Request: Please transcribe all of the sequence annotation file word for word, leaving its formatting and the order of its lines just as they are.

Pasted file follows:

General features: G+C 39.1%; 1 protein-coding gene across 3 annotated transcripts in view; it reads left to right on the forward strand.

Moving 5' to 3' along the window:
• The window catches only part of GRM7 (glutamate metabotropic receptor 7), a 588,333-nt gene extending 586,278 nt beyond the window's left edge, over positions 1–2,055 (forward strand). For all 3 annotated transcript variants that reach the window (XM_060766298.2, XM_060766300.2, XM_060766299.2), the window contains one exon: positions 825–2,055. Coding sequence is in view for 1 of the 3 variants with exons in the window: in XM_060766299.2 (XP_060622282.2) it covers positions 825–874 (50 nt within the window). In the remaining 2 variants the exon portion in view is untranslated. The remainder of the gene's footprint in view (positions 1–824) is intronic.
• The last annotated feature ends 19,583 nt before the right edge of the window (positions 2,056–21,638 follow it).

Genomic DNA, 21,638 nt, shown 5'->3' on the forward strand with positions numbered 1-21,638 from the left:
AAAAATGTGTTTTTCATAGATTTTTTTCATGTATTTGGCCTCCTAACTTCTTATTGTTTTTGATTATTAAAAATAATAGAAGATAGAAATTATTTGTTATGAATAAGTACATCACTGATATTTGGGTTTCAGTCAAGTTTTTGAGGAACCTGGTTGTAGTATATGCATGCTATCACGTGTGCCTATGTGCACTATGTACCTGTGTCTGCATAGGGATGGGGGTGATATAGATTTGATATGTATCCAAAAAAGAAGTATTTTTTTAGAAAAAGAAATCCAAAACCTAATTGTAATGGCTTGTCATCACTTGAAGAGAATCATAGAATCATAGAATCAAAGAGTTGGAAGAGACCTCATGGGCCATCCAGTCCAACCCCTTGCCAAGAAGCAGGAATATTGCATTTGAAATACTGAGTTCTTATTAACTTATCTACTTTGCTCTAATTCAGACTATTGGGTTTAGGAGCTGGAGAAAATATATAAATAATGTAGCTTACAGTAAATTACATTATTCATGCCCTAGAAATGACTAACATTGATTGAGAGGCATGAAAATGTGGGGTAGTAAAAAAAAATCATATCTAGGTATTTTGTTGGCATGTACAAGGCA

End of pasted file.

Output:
General features: G+C 39.1%; 1 protein-coding gene across 3 annotated transcripts in view; it reads left to right on the forward strand.

Moving 5' to 3' along the window:
• The window catches only part of GRM7 (glutamate metabotropic receptor 7), a 588,333-nt gene extending 586,278 nt beyond the window's left edge, over positions 1–2,055 (forward strand). For all 3 annotated transcript variants that reach the window (XM_060766298.2, XM_060766300.2, XM_060766299.2), the window contains one exon: positions 825–2,055. Coding sequence is in view for 1 of the 3 variants with exons in the window: in XM_060766299.2 (XP_060622282.2) it covers positions 825–874 (50 nt within the window). In the remaining 2 variants the exon portion in view is untranslated. The remainder of the gene's footprint in view (positions 1–824) is intronic.
• The last annotated feature ends 19,583 nt before the right edge of the window (positions 2,056–21,638 follow it).

Genomic DNA, 21,638 nt, shown 5'->3' on the forward strand with positions numbered 1-21,638 from the left:
AAAAATGTGTTTTTCATAGATTTTTTTCATGTATTTGGCCTCCTAACTTCTTATTGTTTTTGATTATTAAAAATAATAGAAGATAGAAATTATTTGTTATGAATAAGTACATCACTGATATTTGGGTTTCAGTCAAGTTTTTGAGGAACCTGGTTGTAGTATATGCATGCTATCACGTGTGCCTATGTGCACTATGTACCTGTGTCTGCATAGGGATGGGGGTGATATAGATTTGATATGTATCCAAAAAAGAAGTATTTTTTTAGAAAAAGAAATCCAAAACCTAATTGTAATGGCTTGTCATCACTTGAAGAGAATCATAGAATCATAGAATCAAAGAGTTGGAAGAGACCTCATGGGCCATCCAGTCCAACCCCTTGCCAAGAAGCAGGAATATTGCATTTGAAATACTGAGTTCTTATTAACTTATCTACTTTGCTCTAATTCAGACTATTGGGTTTAGGAGCTGGAGAAAATATATAAATAATGTAGCTTACAGTAAATTACATTATTCATGCCCTAGAAATGACTAACATTGATTGAGAGGCATGAAAATGTGGGGTAGTAAAAAAAAATCATATCTAGGTATTTTGTTGGCATGTACAAGGCA